Indian economy likely to recover faster than predicted, say global agencies

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Indian economy likely to recover faster than earlier predicted
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The Indian economy is likely to recover faster than earlier predicted, according to leading global agencies. Brokerage firm Barclays and Global rating agency Moody’s Investor Services lifted India’s growth estimates on Thursday.

It is in the backdrop of a sharp recovery in the economy during the current festive season. India’s GDP had contracted by almost 24 per cent in the first quarter of 2020-21.

Moody’s has revised its annual growth forecast for India to minus 10.6 per cent from the previously predicted minus 11.5 per cent.

The revision follows the announcement of the Atmanirbhar Bharat 3.0 stimulus package by the government. The new measures brought up under the relief package amount to Rs. 2.65 lakh crore. Moody’s said that the measures will help boost competitiveness in India’s manufacturing sector and help create more jobs.

“We have revised our real, inflation-adjusted GDP forecast for fiscal 2020 (April 2020-March 2021) to a 10.6 per cent contraction, from an 11.5 per cent drop previously,” said Moody’s. It has upped the projected growth forecast for the Indian economy slightly to 10.8 per cent. Earlier, it had given a 10.6 per cent estimate.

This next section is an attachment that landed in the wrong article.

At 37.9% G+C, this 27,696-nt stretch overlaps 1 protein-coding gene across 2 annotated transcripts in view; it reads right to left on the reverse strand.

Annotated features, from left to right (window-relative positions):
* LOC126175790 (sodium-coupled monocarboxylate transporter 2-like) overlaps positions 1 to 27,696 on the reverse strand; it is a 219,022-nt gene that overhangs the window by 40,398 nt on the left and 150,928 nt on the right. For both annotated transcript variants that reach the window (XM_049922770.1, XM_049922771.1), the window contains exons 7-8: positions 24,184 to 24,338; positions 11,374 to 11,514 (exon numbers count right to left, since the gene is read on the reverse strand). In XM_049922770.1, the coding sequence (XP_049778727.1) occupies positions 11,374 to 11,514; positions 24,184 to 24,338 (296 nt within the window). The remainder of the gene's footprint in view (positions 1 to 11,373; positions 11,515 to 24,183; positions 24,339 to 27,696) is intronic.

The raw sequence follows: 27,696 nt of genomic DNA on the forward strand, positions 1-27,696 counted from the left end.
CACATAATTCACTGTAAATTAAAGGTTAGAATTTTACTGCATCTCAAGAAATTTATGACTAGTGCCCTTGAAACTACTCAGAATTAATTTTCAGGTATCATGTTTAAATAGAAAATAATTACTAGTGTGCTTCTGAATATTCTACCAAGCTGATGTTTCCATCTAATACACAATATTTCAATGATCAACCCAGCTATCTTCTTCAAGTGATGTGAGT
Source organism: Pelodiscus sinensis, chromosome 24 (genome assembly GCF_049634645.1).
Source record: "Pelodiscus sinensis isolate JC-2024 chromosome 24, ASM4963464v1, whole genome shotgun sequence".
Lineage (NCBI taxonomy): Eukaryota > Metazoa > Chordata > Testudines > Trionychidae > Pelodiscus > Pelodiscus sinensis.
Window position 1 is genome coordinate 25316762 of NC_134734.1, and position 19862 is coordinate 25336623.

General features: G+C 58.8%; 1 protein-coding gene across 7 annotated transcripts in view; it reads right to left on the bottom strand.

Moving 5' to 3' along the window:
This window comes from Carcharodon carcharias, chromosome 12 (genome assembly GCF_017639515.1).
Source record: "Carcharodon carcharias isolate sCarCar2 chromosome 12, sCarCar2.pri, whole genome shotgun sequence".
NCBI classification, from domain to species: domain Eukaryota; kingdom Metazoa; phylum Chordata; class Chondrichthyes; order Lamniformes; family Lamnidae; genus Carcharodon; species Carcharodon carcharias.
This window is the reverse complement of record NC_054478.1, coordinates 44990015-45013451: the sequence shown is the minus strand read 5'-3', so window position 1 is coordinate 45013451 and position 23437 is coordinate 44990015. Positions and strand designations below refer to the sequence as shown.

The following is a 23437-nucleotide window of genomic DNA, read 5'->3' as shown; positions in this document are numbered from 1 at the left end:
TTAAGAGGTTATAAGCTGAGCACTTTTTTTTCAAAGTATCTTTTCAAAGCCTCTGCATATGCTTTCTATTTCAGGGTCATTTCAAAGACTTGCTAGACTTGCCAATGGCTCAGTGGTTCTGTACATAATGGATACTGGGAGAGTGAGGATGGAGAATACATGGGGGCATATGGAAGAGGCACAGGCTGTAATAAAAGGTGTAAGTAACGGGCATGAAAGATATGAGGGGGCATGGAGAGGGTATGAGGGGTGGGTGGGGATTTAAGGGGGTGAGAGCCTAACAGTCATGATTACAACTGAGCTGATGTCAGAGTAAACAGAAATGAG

There have been improvements in different segments of the economy but the rating agency is still concerned about consumer confidence.

Brokerage firm Barclays too expects the Indian economy to make a recovery and return to normal faster than predicted earlier. This is owing to the improved performance of the companies during the festival season and controlled situation when it comes to COVID-19 pandemic.

Barclays lifted its 2021-22 growth forecast for India from an earlier projection of 7 per cent to 8.5 per cent now. It predicts that India’s GDP will return to the positive trajectory by the third quarter of 2020-21 and expects India’s GDP to contract by 6.4 per cent in the current fiscal year.

“The prospect of an effective vaccine in the near future and high seroprevalence of antibodies across the population support the case for a more durable economic recovery,” noted Barclays.

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